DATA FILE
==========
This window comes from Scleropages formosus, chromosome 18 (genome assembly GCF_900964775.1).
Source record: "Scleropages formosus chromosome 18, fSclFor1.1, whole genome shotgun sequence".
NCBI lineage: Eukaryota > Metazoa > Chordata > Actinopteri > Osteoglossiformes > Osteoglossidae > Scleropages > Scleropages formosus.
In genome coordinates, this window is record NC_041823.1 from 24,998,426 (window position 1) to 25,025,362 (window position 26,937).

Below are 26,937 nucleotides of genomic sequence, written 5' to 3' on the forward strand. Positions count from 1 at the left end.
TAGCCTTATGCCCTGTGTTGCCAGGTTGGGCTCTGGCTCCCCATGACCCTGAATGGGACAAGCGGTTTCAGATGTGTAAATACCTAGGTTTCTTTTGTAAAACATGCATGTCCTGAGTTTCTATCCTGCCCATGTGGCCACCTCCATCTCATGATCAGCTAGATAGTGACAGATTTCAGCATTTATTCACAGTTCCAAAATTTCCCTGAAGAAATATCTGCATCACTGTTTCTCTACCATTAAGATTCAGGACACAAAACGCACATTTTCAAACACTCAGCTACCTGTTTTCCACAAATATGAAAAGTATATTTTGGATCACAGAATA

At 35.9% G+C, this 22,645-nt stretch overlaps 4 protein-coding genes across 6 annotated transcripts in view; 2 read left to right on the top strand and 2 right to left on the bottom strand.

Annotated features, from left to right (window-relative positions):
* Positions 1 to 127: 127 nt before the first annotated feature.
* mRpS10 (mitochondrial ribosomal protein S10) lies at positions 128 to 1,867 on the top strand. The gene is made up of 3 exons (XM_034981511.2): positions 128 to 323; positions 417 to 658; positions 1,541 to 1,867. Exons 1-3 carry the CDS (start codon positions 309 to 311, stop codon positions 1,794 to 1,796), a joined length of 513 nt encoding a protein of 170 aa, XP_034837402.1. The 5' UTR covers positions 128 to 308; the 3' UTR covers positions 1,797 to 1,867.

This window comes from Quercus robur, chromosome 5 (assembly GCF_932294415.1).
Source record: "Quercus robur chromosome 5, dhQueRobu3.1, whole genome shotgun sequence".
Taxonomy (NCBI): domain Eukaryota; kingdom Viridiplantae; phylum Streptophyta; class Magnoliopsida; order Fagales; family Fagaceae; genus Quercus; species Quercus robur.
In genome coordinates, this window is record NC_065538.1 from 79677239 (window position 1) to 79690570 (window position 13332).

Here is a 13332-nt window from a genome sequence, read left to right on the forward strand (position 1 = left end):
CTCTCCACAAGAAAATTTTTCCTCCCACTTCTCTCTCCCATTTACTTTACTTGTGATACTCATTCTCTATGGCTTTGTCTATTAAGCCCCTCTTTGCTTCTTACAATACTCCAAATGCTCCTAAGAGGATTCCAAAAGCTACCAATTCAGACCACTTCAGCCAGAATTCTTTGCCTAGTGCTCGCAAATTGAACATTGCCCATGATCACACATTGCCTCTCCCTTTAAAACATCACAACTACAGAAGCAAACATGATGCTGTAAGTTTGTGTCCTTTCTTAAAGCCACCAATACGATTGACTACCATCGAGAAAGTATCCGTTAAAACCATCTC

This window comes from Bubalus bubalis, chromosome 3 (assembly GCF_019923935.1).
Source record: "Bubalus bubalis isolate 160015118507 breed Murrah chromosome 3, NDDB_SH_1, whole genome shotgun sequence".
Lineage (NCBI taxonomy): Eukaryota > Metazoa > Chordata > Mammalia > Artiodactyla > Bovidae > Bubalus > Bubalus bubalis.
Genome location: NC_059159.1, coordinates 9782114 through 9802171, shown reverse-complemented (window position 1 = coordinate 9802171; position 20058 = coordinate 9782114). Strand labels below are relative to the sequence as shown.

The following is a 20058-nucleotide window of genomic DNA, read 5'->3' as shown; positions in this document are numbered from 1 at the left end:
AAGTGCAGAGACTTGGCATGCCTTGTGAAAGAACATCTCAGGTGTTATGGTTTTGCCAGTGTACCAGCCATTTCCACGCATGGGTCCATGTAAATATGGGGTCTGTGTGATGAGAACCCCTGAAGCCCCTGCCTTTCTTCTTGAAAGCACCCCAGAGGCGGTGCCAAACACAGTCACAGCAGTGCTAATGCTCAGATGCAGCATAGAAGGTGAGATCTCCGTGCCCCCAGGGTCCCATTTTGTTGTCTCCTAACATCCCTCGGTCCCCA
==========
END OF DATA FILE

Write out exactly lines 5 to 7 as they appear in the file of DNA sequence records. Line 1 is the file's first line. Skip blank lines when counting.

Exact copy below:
Below are 26,937 nucleotides of genomic sequence, written 5' to 3' on the forward strand. Positions count from 1 at the left end.
TAGCCTTATGCCCTGTGTTGCCAGGTTGGGCTCTGGCTCCCCATGACCCTGAATGGGACAAGCGGTTTCAGATGTGTAAATACCTAGGTTTCTTTTGTAAAACATGCATGTCCTGAGTTTCTATCCTGCCCATGTGGCCACCTCCATCTCATGATCAGCTAGATAGTGACAGATTTCAGCATTTATTCACAGTTCCAAAATTTCCCTGAAGAAATATCTGCATCACTGTTTCTCTACCATTAAGATTCAGGACACAAAACGCACATTTTCAAACACTCAGCTACCTGTTTTCCACAAATATGAAAAGTATATTTTGGATCACAGAATA

At 35.9% G+C, this 22,645-nt stretch overlaps 4 protein-coding genes across 6 annotated transcripts in view; 2 read left to right on the top strand and 2 right to left on the bottom strand.